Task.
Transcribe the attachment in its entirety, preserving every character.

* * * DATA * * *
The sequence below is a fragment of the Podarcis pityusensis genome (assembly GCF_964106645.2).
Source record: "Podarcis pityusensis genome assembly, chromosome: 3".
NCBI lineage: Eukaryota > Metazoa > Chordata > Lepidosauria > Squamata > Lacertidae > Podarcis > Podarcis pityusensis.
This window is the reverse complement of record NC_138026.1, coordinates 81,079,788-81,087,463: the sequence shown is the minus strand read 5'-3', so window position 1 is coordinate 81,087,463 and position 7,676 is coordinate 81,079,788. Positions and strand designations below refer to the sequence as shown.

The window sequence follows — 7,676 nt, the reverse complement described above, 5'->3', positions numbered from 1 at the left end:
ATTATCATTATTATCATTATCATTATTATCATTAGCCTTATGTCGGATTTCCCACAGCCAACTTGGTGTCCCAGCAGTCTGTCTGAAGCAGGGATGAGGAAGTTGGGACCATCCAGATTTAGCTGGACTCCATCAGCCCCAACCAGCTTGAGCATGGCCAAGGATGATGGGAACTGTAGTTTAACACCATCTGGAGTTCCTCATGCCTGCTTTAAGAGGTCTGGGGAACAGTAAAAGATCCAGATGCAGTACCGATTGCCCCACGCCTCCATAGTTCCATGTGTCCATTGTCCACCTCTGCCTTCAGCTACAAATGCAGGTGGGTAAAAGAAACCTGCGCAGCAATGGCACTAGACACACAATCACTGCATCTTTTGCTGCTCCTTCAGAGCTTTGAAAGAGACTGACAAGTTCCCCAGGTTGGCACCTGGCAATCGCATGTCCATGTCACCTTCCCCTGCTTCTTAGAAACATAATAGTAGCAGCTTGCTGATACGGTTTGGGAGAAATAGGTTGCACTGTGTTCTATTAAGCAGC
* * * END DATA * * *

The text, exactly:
The sequence below is a fragment of the Podarcis pityusensis genome (assembly GCF_964106645.2).
Source record: "Podarcis pityusensis genome assembly, chromosome: 3".
NCBI lineage: Eukaryota > Metazoa > Chordata > Lepidosauria > Squamata > Lacertidae > Podarcis > Podarcis pityusensis.
This window is the reverse complement of record NC_138026.1, coordinates 81,079,788-81,087,463: the sequence shown is the minus strand read 5'-3', so window position 1 is coordinate 81,087,463 and position 7,676 is coordinate 81,079,788. Positions and strand designations below refer to the sequence as shown.

The window sequence follows — 7,676 nt, the reverse complement described above, 5'->3', positions numbered from 1 at the left end:
ATTATCATTATTATCATTATCATTATTATCATTAGCCTTATGTCGGATTTCCCACAGCCAACTTGGTGTCCCAGCAGTCTGTCTGAAGCAGGGATGAGGAAGTTGGGACCATCCAGATTTAGCTGGACTCCATCAGCCCCAACCAGCTTGAGCATGGCCAAGGATGATGGGAACTGTAGTTTAACACCATCTGGAGTTCCTCATGCCTGCTTTAAGAGGTCTGGGGAACAGTAAAAGATCCAGATGCAGTACCGATTGCCCCACGCCTCCATAGTTCCATGTGTCCATTGTCCACCTCTGCCTTCAGCTACAAATGCAGGTGGGTAAAAGAAACCTGCGCAGCAATGGCACTAGACACACAATCACTGCATCTTTTGCTGCTCCTTCAGAGCTTTGAAAGAGACTGACAAGTTCCCCAGGTTGGCACCTGGCAATCGCATGTCCATGTCACCTTCCCCTGCTTCTTAGAAACATAATAGTAGCAGCTTGCTGATACGGTTTGGGAGAAATAGGTTGCACTGTGTTCTATTAAGCAGC